City officials started to look at issues involving senior housing and parking in tourism areas in 2016, while starting the search to find new leadership in key positions within the city and on the police force.
Some of the biggest stories in Williamsburg in 2016 included:
City addresses housing
The city lacks affordable housing, and housing for senior citizens, according to officials who started researching the issues in the past year.
Williamsburg doesn't have enough market-rate senior housing. Mayor Paul Freiling mentioned in the city's Goals, Initiatives and Outcomes that the city will actively look for solutions to the issue over the next two years at the very least.
Affordable housing can be hard to obtain for some of the area's underemployed residents, many of whom have jobs with restaurants, hotels and tourism attractions.
Rita Smith, the executive director at Williamsburg Area Faith in Action, said nearly every senior housing facilityhas too high a price tag for poor families, or a long waiting list.
Her organization helps older citizens who cannot leave their homes, but she hears often about older residents having trouble finding senior housing at a price they can afford.
Securing affordable senior housing is important for older citizens who can't get around their house because of health issues.
Finding available land and enticing developers into the area is one of many steps the city would need to take, and by placing the initiative into its goals for the next two years, the city has shown the issue is and will continue to be on its radar.
City eyes new tourism district
The city plans to give tax incentives to those entering a corridor along Capital Landing Road, which decades ago was a vital point to the city's tourism efforts.
In October, the City Council agreed to name part of the Northeast Triangle as a tourism zone where the city will help existing businesses and new businesses grow.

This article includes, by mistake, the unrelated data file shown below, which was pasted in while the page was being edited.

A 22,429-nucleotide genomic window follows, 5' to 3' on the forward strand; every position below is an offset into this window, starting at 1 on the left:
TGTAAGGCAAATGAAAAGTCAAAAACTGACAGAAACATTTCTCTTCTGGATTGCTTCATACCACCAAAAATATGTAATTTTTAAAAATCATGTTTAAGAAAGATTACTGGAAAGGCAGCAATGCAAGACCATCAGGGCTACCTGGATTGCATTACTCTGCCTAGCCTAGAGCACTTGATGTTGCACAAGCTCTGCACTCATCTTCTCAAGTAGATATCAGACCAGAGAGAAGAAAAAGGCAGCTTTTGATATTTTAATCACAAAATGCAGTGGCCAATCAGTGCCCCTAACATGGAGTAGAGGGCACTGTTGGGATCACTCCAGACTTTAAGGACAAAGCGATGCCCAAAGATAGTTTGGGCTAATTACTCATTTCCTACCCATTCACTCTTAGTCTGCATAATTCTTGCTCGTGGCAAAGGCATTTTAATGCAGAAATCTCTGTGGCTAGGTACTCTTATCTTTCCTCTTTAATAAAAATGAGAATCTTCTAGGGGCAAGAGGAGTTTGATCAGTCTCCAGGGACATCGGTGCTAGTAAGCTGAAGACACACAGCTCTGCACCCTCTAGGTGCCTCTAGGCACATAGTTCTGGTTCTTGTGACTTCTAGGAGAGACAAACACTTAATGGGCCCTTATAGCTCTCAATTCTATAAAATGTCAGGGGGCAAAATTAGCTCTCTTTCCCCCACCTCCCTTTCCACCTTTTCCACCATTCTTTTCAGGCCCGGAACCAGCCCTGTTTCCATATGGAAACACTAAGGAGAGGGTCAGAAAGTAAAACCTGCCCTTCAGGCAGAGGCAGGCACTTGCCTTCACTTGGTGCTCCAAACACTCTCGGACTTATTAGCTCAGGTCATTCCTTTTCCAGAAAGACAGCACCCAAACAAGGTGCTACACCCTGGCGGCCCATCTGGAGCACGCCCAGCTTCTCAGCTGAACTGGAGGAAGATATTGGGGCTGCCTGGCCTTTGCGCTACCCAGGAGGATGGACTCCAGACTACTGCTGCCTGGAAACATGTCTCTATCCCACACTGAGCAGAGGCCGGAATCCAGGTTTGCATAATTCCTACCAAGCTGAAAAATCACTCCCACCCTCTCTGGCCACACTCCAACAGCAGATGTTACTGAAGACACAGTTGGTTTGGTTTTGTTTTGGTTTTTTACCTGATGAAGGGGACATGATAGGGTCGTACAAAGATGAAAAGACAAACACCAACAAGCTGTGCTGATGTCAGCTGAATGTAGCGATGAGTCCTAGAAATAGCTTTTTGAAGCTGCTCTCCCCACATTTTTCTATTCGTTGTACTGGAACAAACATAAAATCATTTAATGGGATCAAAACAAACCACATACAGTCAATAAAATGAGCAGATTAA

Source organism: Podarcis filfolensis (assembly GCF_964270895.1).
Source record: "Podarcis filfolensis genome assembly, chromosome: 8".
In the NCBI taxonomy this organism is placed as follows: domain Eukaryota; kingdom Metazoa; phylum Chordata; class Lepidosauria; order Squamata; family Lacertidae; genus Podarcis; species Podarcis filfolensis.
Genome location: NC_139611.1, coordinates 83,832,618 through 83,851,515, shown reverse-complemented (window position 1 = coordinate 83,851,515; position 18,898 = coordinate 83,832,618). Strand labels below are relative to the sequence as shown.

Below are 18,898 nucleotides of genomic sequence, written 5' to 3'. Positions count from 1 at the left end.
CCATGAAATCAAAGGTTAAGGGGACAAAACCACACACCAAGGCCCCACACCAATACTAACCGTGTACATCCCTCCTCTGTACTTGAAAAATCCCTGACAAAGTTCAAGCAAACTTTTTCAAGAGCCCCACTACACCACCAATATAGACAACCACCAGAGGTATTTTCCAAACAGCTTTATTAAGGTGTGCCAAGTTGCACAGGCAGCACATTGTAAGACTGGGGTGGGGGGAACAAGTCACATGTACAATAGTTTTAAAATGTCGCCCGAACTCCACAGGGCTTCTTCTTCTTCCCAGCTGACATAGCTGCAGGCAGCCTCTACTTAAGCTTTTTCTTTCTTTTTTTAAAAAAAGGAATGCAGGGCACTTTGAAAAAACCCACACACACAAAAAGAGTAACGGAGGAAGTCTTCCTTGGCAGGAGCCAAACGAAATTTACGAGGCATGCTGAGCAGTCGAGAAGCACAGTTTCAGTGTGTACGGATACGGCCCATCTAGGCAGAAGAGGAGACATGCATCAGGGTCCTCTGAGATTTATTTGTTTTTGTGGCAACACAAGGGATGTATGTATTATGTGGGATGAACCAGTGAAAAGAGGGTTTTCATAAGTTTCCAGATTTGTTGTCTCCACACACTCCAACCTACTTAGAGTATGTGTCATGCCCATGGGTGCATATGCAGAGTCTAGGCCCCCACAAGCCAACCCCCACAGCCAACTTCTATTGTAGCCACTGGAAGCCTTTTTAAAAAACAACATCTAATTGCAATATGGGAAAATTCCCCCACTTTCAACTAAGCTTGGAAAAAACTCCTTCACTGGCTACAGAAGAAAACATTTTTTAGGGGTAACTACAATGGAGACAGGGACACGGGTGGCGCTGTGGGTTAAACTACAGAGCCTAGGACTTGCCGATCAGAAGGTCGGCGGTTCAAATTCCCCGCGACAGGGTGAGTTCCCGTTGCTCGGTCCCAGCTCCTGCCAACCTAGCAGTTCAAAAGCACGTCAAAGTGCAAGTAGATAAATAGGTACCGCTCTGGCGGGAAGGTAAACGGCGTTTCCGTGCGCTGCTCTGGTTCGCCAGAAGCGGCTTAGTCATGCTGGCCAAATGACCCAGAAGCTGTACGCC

The move is part of redevelopment efforts around other parts of the city. Williamsburg is anticipating the future sale of the Williamsburg Shopping Center, and it bought a Richmond Road motel earlier this year.
By demolishing that motel, the city hopes to attract a business to take over that land and bolster some of the commerce and tourism in the area.
The land sits just adjacent to the shopping center and near the city's arts district. Another business there could become integral to redevelopment efforts in that region of the city and in the city's big-picture push for more tourism and sales dollars.
Parking at a premium in downtown
Walker Parking Consultants, a Tampa-based firm, studied parking in Williamsburg and saw that as many as a third of its parking spots go unused.
Part of the issue is that people don't know just where to look for available parking, which tends to make them think there isn't any within a reasonable walking distance, according to the firm.
The parking study is happening in conjunction with a downtown vibrancy study. City officials are hoping any changes that come from the studies will help people find parking, walk to stores and restaurants, then spend money with merchants.
Williamsburg's Economic Development Authority members weren't keen on suggestions to to hire a parking consultant to help people navigate the downtown area. Other ones intrigued the group, including an app that people can use to find open parking spots in real time.
The same firm that presented the parking study to the authority and the city's Planning Commission in September is due back early next year to make recommendations on Williamsburg's parking issues.
Public servants retire
Several city leaders retired in 2016. Police chief Dave Sloggie, who'd been with the department for 40 years, retires at the end of the year. He said he is looking forward to spending a more time with his family.
Reed Nester, the Williamsburg planning director, retired in July after 30 years with the city and 43-year career as a planner. Nester, an avid bicyclist, spent 13 years working in Winchester before coming to Williamsburg,
Clyde Haulman, a former mayor of the city of Williamsburg and an economics professor at the College of William and Mary, retired in March after 16 total years on City Council. He had previously served on the Williamsburg Social Services Advisory Board from 1996 to 1998, and spent time on the Williamsburg-James City County School Board in 1999 and 2000.
Stryker Center opened up
After years of battling temperature issues and mold in the Stryker Building, city officials gladly opened up the Styrker Center in March.
City Council started moving on the process of getting a new building in 2013.
Publicly accessible Wi-Fi and an environmentally friendly design are some features of the new building, which at 15,995 square feet dwarfs its predecessor. The new building cost $6.4 million to build.
Several city entities meet in the building, including the City Council, Economic Development Authority and the Planning Commission.
Wright can be reached by phone at 757-345-2343.